We are almost positive that you’ve heard the expression, “You are what you eat.” We believe that the expression, “You are what you feed your microbiome” is more appropriate, given that the percentage of gut-related health problems seems to be increasing every year. Feeding your gut with foods that encourage healthy digestion is paramount to your overall health.
What Is Your Microbiome?
Your microbiome is like a small ecosystem made up of trillions of organisms in the body. When the amount of healthy bacteria outnumbers the amount of bad bacteria in your microbiome, you have better immune response, more energy, better digestion, and a decreased risk of chronic inflammation. The key to maintaining a healthy balance of your microbiome is to consume foods that these healthy bacteria like. These foods are known as prebiotics. You can also add living microbes to your system by consuming probiotics.
Let it be known that probiotics play a major role when it comes to gut health and overall wellbeing. The body needs prebiotics, however, to feed the probiotics and enhance their benefits. Prebiotics travel through the stomach without being broken down, becoming positive nutrient sources for your beneficial gut bacteria. Both prebiotics and probiotics work together to maintain a diverse balance of intestinal bacteria, amplifying your health and propelling you towards a healthier future.
Health Benefits Of Prebiotics
We’ll take a closer look at the benefits of prebiotics and how adding them to your diet can do wonders for the body.
Stronger Immune System:
Having diverse, healthy gut bacteria is directly correlated with a healthier functioning immune system. The Greek etymology of the word “probiotic” translates to “giving life.” It is safe to say, then, that both prebiotics and probiotics are necessary for immune support. Studies have found that people with healthier gut bacteria have a better chance of fighting off harmful pathogens, bacteria, and viruses.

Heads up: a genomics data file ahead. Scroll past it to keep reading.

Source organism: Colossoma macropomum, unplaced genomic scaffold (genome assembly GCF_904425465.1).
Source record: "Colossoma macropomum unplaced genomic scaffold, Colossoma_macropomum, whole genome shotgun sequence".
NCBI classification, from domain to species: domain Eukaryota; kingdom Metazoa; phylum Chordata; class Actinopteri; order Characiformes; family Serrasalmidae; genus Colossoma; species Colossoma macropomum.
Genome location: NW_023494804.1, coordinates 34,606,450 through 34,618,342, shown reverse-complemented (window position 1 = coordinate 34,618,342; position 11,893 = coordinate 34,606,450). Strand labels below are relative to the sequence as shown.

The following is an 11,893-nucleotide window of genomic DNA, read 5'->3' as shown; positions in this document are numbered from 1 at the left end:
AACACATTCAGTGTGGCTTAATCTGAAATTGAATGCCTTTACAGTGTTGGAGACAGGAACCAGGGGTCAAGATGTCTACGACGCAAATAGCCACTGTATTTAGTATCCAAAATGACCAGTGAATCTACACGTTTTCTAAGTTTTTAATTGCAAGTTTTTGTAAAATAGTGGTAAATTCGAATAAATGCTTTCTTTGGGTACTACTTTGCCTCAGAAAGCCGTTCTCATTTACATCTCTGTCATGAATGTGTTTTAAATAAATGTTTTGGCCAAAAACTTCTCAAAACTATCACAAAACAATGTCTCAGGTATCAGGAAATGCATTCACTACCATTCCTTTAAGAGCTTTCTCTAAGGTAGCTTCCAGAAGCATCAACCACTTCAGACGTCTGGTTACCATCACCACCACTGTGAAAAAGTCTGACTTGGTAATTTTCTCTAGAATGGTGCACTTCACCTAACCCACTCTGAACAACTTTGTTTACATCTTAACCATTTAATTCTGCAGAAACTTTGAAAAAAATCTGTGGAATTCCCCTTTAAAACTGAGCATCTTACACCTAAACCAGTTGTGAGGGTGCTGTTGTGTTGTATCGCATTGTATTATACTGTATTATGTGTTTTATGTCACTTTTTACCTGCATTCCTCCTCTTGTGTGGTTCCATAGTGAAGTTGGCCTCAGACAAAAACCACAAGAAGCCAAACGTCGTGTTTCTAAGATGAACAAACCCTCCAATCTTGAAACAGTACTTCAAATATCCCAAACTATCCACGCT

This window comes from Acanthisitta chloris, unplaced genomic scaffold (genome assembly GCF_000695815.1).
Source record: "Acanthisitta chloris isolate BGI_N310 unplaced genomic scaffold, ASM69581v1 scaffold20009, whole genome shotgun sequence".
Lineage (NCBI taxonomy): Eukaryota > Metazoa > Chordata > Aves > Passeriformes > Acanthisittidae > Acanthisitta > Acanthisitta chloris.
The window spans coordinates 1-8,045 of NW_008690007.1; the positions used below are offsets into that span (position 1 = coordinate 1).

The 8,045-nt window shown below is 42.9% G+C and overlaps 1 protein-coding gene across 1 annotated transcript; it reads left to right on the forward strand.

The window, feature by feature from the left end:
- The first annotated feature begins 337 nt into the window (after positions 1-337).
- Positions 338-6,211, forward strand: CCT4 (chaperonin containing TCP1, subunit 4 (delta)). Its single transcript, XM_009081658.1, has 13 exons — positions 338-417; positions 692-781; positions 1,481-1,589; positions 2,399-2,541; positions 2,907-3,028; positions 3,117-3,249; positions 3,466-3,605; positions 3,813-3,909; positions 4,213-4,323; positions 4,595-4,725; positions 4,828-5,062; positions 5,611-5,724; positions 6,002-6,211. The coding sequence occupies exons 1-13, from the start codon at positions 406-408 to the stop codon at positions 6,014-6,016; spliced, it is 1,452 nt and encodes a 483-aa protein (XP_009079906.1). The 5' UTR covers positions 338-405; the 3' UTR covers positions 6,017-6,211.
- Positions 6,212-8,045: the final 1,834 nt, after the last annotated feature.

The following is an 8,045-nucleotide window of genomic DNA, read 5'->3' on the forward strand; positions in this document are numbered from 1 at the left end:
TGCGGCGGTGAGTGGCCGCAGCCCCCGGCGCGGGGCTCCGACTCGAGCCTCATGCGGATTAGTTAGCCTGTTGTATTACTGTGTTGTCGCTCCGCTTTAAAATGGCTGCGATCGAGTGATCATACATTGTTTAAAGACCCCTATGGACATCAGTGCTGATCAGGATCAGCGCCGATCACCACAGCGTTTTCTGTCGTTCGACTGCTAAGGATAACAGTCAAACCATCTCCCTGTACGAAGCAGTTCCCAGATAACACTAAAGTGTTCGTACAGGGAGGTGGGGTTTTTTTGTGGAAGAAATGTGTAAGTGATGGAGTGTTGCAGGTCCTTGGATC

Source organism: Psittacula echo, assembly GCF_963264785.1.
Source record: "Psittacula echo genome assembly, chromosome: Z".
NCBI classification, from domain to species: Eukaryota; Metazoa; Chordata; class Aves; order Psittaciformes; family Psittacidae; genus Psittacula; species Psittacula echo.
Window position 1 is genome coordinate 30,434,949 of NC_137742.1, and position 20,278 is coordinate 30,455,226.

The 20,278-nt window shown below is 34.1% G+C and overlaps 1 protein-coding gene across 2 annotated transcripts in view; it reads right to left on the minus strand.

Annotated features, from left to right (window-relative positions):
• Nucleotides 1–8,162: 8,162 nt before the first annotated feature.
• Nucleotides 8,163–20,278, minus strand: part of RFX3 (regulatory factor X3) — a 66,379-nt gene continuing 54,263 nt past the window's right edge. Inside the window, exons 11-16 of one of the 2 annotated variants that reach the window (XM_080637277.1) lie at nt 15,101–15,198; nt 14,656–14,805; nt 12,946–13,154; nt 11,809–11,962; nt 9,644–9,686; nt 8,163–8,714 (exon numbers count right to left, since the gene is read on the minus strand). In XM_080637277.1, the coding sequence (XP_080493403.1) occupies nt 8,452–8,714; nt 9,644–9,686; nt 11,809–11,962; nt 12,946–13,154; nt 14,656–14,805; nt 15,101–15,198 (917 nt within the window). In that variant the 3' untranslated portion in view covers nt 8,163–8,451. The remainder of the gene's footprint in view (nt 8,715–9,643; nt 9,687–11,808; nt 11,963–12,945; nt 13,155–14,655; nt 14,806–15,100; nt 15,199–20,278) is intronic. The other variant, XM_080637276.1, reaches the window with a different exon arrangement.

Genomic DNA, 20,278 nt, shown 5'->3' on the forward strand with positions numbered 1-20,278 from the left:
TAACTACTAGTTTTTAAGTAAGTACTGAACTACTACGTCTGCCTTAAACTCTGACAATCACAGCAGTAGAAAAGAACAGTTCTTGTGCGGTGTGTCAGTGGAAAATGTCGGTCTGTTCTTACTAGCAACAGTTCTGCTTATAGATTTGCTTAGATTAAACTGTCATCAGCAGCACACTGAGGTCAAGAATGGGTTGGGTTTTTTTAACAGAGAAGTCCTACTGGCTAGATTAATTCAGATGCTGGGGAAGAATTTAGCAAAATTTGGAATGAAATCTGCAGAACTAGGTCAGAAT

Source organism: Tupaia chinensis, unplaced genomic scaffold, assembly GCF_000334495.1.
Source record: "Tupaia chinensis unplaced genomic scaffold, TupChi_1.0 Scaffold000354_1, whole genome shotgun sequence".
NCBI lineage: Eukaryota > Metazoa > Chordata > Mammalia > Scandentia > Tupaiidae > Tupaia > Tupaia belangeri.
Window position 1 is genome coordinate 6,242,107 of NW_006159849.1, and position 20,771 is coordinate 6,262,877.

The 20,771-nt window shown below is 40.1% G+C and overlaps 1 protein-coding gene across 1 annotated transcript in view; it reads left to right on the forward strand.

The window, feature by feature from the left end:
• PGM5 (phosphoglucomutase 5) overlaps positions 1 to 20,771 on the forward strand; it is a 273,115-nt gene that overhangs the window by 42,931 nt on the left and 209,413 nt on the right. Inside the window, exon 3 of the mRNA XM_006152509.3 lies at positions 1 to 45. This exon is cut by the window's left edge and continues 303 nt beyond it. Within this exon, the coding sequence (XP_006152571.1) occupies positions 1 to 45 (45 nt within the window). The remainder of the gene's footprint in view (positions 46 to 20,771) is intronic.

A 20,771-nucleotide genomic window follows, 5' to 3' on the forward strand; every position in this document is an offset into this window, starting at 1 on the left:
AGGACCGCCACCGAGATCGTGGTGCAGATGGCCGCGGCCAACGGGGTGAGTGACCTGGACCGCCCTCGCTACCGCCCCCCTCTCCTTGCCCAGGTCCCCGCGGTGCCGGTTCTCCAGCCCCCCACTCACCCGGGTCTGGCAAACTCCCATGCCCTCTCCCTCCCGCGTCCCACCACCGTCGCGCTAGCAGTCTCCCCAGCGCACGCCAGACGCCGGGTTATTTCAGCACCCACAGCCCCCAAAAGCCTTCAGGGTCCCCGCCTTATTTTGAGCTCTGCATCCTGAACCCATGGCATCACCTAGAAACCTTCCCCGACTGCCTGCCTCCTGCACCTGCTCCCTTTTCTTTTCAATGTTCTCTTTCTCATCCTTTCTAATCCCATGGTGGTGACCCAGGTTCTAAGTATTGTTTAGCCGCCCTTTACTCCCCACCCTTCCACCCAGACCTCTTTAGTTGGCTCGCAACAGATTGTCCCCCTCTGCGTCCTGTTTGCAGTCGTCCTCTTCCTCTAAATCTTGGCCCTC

Weight Loss Help:
Several studies have indicated that regular consumption of prebiotic foods may lead to lower body weight and a decreased risk of obesity. Prebiotic foods are naturally rich in fiber, which helps to promote the feeling of fullness. Certain animal studies show that the production of ghrelin, the hormone responsible for hunger, was far less present after consuming prebiotics.
Improved Digestive Health:
The healthy bacteria in your gut require prebiotics to thrive and help the body function better. Since about 70 million people are affected by gut disorders, increasing prebiotic intake is best if you want to increase the amount of probiotic microorganisms in your gut. Feeding and repopulating healthy gut bacteria can lead to regular bowel movements and protect against bacterial overgrowth, which can lead to bloating, gas, acid reflux, constipation, or intestinal bacterial infections like candida.
Reduced Risk Of Heart Disease:
Glycation can increase inflammation, lower insulin resistance, and increase the number of free radicals in the body, all of which contribute to the development of heart disease. Consuming prebiotics can not only reduce glycation, but it can also help lower cholesterol and reduce inflammation. Additionally, prebiotics help to balance potassium and sodium, two electrolytes responsible for regulating blood pressure.
Better Nutrient Absorption:
While consuming certain foods together can improve nutrient absorption, prebiotics facilitate nutrient absorption by feeding probiotics, which absorb essential nutrients. Probiotics are necessary to absorb nutrients from the foods we eat, but they cannot do their job if we don’t eat prebiotics. Better nutrient absorption can reduce stress, improve bone health, increase energy, and boost overall mood.